Debt deflation to force Irish transformation from Boston to Berlin?

This weeks budget raised the marginal tax rates in Ireland to 28% and 53% sharply up from 22% and 42.5% this time last year.

The government largely favoured tax rises over spending cuts to bridge a budget deficit due to projected revenues of €34bn and spending of between €55-60bn. However as Michael Taft and Constantin Grudgiev have both suggested these may not actually ensure the government makes their deficit reduction targets. Irish households are among the most indebted in the world, with household debt prior to these budgetary changes standing at 178% of disposable income. Such violent tax rises will dramatically reduce householders’ disposable incomes, these rises will often be accompanied with pay cuts in the private sector and the public service facing a pension levy.

Unfortunately there may be many more tax rises to come. Most of this debt is variable rate mortgage debt, and householders will be relieved that the ECB has cut rates significantly over the last year. For many, despite these cuts the burden of repaying that debt will have grown substantially. With CPI running at a negative annual rate of 2.7% (CPI deflation), real interest rates in Ireland are sky high. A lurking danger for households, however, is the threat that if core European economies recover faster workers may find their disposable incomes decimated by interest rate rises, tax rises and pay cuts in a deflationary Ireland.

Over at the Telegraph Eurosceptic Ambrose Evans-Pritchard succinctly details much of the bind Ireland finds herself in. As a small nation within the Eurozone we simply don’t have our hands on the monetary levers to fight deflation in our own economy (and to create the inflation we need to inflate away our household debt).

While I disagree with the argument that the credit bubble in Ireland was unavoidable, huge policy errors were made and no attempt to talk the public out of their mass delusion – he does make valid points about our current position. A concern of mine, which Ambrose highlights, is that with this weeks budget – the government seems to have abandoned the low tax policy, that created and drove the Celtic Tiger (Corporation tax notwithstanding), and appears to be forced into replicating the high tax structures present in the rest of Europe (without the same value for money in services). Does this crises represent the transition of the Irish economy permanently from Boston to Berlin?

  • kensei

    This is a question as much of temperament as it is of policy. Huge tax rises have been accepted as a negative consequence of the economic collapse. But are they considered permanent? It’s easy to trot the line that government expansion is but it isn’t true. Eventually the economic situation will improve. Will the expectation then be of aggressive tax cuts, or improvements to services. There’ll probably be a mix but I suspect Ireland will mean toward the latter. Expect also spending to begin to get hammered as people object to paying more for inefficiencies.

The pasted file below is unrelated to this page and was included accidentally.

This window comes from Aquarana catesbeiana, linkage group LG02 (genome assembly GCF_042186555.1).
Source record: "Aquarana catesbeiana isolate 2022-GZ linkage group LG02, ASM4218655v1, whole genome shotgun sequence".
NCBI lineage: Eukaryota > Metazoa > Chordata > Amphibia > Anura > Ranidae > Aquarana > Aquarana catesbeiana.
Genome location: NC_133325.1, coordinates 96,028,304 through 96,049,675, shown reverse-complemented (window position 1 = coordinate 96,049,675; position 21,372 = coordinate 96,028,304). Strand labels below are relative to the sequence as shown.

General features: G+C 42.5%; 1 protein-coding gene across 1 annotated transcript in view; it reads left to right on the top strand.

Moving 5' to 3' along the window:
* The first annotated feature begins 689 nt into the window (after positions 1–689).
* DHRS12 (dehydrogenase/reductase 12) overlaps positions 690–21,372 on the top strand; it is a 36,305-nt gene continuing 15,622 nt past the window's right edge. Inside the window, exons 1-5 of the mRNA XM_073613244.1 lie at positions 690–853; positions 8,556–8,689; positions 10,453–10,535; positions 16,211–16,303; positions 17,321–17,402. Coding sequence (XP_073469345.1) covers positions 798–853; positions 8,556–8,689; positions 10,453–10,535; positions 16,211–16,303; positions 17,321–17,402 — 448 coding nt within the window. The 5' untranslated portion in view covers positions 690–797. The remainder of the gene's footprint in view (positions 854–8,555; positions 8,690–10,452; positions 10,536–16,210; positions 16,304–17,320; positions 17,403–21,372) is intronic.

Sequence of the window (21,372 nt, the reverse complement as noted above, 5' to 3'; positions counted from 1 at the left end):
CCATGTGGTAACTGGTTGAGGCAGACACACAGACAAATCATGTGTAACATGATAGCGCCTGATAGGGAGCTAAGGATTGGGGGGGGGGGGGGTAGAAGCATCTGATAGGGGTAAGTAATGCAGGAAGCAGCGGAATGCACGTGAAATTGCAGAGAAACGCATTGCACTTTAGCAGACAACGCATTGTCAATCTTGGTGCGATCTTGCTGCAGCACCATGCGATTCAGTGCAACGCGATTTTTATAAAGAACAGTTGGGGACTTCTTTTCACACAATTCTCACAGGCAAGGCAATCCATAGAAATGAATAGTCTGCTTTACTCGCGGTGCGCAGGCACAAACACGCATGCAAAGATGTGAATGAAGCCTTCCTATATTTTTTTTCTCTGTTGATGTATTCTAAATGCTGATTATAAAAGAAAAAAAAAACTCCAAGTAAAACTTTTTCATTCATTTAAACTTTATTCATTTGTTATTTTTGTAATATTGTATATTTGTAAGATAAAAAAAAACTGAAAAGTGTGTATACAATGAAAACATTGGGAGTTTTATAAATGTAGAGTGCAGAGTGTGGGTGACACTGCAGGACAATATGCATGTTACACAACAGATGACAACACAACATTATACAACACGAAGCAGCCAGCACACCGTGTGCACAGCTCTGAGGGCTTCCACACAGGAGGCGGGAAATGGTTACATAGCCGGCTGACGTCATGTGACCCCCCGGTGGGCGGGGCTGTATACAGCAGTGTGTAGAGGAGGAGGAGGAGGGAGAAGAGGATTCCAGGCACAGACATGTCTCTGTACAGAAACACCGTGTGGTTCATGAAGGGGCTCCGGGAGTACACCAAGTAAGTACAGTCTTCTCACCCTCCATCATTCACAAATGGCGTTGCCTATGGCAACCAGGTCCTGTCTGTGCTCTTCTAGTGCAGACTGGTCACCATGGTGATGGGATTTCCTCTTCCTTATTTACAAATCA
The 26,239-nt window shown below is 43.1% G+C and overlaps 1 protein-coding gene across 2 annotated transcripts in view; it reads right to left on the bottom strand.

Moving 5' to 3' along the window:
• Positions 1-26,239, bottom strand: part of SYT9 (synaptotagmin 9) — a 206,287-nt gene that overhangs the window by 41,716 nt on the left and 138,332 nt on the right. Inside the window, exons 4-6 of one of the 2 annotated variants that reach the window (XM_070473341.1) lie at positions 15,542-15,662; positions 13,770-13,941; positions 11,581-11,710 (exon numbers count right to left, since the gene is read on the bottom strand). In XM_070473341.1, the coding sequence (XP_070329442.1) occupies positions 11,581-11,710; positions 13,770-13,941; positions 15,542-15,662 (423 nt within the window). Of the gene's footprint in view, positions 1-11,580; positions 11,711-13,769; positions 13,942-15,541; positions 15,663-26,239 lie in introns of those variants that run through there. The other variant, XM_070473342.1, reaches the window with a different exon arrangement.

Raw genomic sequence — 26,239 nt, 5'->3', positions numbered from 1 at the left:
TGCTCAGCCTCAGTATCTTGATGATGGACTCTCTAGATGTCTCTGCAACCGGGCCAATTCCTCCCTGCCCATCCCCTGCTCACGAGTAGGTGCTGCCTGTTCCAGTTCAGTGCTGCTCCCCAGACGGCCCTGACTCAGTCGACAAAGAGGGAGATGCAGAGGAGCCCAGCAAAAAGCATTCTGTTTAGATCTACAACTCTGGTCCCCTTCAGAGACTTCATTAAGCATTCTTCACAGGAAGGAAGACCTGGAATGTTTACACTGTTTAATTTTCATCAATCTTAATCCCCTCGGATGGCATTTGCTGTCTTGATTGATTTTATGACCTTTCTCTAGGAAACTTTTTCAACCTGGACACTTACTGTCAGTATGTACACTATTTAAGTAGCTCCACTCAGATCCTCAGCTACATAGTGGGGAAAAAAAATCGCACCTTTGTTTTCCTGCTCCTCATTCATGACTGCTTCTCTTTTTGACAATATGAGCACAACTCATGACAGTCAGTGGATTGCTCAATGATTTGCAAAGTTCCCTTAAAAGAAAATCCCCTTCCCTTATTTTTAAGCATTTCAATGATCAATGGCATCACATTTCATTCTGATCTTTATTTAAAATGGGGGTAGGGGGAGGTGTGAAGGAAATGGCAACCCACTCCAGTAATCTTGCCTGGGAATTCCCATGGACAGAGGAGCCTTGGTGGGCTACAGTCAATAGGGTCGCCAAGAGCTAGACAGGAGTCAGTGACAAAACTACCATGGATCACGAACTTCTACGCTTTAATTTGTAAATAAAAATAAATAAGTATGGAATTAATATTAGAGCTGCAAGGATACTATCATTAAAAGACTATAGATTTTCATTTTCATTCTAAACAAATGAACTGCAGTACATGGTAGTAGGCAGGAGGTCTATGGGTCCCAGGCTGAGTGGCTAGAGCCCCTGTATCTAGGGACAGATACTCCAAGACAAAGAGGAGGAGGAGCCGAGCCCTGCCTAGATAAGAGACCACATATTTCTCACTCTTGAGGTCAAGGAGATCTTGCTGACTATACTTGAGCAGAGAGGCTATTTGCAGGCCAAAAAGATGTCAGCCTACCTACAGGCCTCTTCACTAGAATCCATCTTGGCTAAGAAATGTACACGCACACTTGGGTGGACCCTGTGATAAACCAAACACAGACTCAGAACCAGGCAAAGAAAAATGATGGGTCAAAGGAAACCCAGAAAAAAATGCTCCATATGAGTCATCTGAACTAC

Other things worth pointing out. “Boston to Berlin” is a bit of a con. If you ask “London or Dallas” you’ll get a different response, I’d reckon. Over the medium term taxes are rising almost everywhere, and the US will be no exception. And even in the US support for capitaqlism isn’t as high as you might expect at the mo:

    http://www.fivethirtyeight.com/2009/04/have-nots-arent-having-it.html

  • EWI

    A concern of mine, which Ambrose highlights, is that with this weeks budget – the government seems to have abandoned the low tax policy, that created and drove the Celtic Tiger (Corporation tax notwithstanding), and appears to be forced into replicating the high tax structures present in the rest of Europe (without the same value for money in services).

    Low personal taxes created the Celtic Tiger? Given that the Celtic Tiger is generally accepted to be the result of a combination of foreign multinationals and a property bubble, I would think the claim that the low personal taxes introduced as a result of the improving public finances were responsible, would be rather hard to defend.

  • DC

    “Does this crises represent the transition of the Irish economy permanently from Boston to Berlin?”

    Perhaps so.

    Moving from Boston to Berlin might mean ditching too this notion of the employee as the ‘internal customer’. A mindset driven on by the McDonaldisation Nation, which is that US neoliberalism, where external marketing strategies have even entered into the workplace, and been internalised without even the slightest debate about appropriateness. A social chapter here and a tax rise there mightn’t be too bad a thing after all.

    For when employees are on the verge of being labelled internal customers, the marketisation effect has gone too far. The stretching of the market mindset has meant bankers foolishly thinking that they were market financiers, and employers thinking of employees as internal customers. All of this in pursuit workplace happiness and business efficiency but the outcome: social, economic and environmental corruption. This consumerism, this short-termism, is wasteful. For example, the US consumes more than 9 times the needed energy than us Europeans do.

    Let’s get back to some sort of proper, authentic form of organisational process, a proper reading of the working character, a psychological mindset where humans are people and called employees (who have problems with work life, not internal customers seeking and giving satisfaction to their service provider aka employer!). We cannot always be marketable things, such as internal customers, cheered and willed on to consume everything, even our own identity as employees, perhaps even our children.

    Any wonder the bank failures then? As when you believe everything is about customer satisfaction the grounds for legitimate contention become blurred, you fail to identify little system-failures and miss entirely that upcoming bigger breakdown.

    All of this is discounted so long as, however specious the means, the short-term ends of consumer self-satisfaction and money-for-nothing are met.